Our editor Doug Drinkwater discusses how, for all the hype, the Internet of Things (IoT) still has numerous obstacles to hurdle before wide-scale adoption is possible.
It’s early days for IoT, but we’ve already seen how it can transform industries and the companies within them.
In the last few months alone, we’ve heard, seen and reported on everything. From insurers leveraging telematics, smartphone, wearable and drone data, to manufacturers utilising robotics and internet-connected modules under industrie 4.0 initiatives to become smarter and faster. We’ve seen retailers installing beacons, farmers deploying sensors to save crops and ingestible sensors to improve diet.
It is clear that IoT has the power to overhaul businesses, changing the way they operate, make money, and liaise with their customers. The smart companies realise that IoT is not a gimmick – it’s a business differentiator and a valuable one at that for commoditised industries.
Recently, one alarmed CIO of a large insurer told me, IoT “…has the power to completely change how we operate”.
This is why its many barriers to adoption are so frustrating. Let’s discuss….
Business culture puts the brakes on IoT
Almost undoubtedly the biggest challenge to any (and mainly large) organisations deploying IoT is company culture.
Senior management are usually unconvinced by the need to innovate, and they need to see some significant case studies from other companies before they even consider investing into new technologies or partnering with other companies. This is a tricky balancing act for CIOs and innovation departments, who are caught between showing these examples to influence decision makers, while also being aware that such a delay could see early-adopter competitors move ahead.
It’s not just IoT that is facing these challenges: more broadly, a number of industries – especially those that are highly-regulated – are looking at ways of innovating on the cheap.
Changing company culture is a difficult task – it requires new processes, people and talent, before you even think about technology. However, it can be done through education, awareness and with an open attitude to working with industry partners.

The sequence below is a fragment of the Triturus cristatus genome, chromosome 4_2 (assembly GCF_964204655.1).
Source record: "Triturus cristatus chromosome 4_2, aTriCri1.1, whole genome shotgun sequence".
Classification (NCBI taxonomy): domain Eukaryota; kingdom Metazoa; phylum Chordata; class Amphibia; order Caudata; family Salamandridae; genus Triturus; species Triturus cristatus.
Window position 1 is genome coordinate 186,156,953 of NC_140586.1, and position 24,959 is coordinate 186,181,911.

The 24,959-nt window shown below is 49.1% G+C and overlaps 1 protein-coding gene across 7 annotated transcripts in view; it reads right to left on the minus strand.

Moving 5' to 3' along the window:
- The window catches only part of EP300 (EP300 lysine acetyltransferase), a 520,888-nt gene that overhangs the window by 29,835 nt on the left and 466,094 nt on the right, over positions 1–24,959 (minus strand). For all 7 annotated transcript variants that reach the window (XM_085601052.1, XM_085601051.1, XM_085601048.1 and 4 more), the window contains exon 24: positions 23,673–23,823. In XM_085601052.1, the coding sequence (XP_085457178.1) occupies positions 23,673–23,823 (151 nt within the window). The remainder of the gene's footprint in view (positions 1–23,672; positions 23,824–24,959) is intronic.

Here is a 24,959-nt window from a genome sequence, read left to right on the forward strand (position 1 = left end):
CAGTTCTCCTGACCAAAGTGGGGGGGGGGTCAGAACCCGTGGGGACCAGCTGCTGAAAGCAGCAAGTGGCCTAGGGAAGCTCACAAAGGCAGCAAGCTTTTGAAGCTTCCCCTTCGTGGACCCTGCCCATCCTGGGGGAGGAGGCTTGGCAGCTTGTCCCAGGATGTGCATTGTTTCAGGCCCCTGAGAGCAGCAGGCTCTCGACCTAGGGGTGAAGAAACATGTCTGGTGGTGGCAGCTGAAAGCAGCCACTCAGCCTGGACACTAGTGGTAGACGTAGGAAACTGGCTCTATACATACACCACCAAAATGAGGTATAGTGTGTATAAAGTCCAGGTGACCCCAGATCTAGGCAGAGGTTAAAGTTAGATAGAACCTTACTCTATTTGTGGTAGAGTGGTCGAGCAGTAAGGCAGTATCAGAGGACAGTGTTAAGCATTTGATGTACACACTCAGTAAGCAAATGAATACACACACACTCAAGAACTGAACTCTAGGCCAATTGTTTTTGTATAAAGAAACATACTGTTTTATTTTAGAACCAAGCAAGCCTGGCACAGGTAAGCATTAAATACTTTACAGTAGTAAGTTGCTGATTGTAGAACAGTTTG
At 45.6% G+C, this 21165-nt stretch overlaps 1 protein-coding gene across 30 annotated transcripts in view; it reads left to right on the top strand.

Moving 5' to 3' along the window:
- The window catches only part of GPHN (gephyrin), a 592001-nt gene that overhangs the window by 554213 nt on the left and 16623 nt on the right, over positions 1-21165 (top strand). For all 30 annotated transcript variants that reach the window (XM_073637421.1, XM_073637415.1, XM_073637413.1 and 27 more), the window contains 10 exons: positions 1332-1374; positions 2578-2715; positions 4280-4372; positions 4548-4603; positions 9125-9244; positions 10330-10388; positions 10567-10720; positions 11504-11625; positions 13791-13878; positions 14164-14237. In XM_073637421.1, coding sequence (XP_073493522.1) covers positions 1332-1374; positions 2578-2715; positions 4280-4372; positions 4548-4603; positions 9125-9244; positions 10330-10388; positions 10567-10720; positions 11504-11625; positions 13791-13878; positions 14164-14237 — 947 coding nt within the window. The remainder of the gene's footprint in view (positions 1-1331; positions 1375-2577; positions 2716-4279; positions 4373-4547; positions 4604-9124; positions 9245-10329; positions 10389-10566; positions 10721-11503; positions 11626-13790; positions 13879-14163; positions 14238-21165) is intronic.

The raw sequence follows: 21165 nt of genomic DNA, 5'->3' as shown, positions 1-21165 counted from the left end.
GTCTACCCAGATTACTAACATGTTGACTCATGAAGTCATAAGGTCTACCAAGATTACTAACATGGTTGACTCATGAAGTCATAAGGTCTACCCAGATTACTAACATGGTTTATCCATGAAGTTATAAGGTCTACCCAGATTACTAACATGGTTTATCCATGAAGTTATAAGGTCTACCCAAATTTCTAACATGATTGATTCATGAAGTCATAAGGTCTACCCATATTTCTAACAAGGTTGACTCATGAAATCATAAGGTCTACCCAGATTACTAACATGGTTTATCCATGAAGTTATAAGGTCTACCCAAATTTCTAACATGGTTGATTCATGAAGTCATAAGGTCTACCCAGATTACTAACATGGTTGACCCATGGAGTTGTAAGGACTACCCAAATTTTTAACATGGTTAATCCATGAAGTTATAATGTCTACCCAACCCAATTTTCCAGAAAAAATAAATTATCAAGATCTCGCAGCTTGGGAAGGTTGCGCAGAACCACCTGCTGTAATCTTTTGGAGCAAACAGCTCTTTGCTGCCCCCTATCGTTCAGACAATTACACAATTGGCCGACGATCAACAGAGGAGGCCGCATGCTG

A lack of talent
IoT requires a whole host of new skills and people, from data scientists and analysts to innovation managers and IoT software engineers. Data scientists, in particular, has become a growing profession in recent years, yet many organisations don’t know where to find them.
Smart companies are acquiring and partnering with start-ups for this, getting involved with accelerator programmes and establishing partnerships with universities and other education establishments.
Technically speaking, it is fair to say that there is a huge question mark over IoT in relation to privacy and security. This is for a number of reasons.
First and foremost, these devices are collecting and transmitting huge quantities of data, which could be intercepted (security) or leaked (privacy) if the proper controls are not in place. Sadly, this is often the case with developers and designers prioritising user experience and the rush to market, and all too often leaving security to a later date.
This could soon change – especially with EU regulations levying bigger fines for data breaches and pushing for ‘Privacy by Design’ – but it will remain a significant problem for some time yet.
Standards may ease this path, but it’s also recommended that you identify the right products, and make sure your security measures are up to speed before rolling out these devices.
Legacy systems are a burden to all large companies. These back-end systems are often propriety, closed-systems, which are highly customised to the needs of that business, and sometimes have no further support from the software or hardware suppliers that made them. Some of these may have even gone out of business.
What does this mean for IoT? Essentially, that you have to tread extremely carefully with how these technologies integrate with existing systems.
Wi-Fi or cellular, ZigBee or Bluetooth? How IoT sensors communicate with each other is critical for the IoT ecosystem. Deployments won’t work otherwise, and products will be useless and short-lived.
The standardisation debate on IoT is one for the vendors and it threatens to go on and on in the coming months and years. Open source has to be the way forward.
It is believed that open source holds the key to the future success of IoT, and this is especially true of the data coming from IoT devices.
To actually make sense of this data, companies will not only need the right skills, but also the ability to leverage data that is both open and sharable. There are already questions over who owns the data, and how you make sense of unstructured or structured data. I suspect that in time the answers will come to light.
All of the above is why we last month launched Internet of Business, the new home of IoT news for business.
We’re not interested in the hype and noise, but rather the real business applications of these technologies. We want to hear the best case studies, see cutting edge solutions from vendors of all sizes (especially start-ups) and see if we can address the current obstacles to deployment. We’re the only media site looking at IoT across the different industries.
Doug Drinkwater is Editor of Internet of Business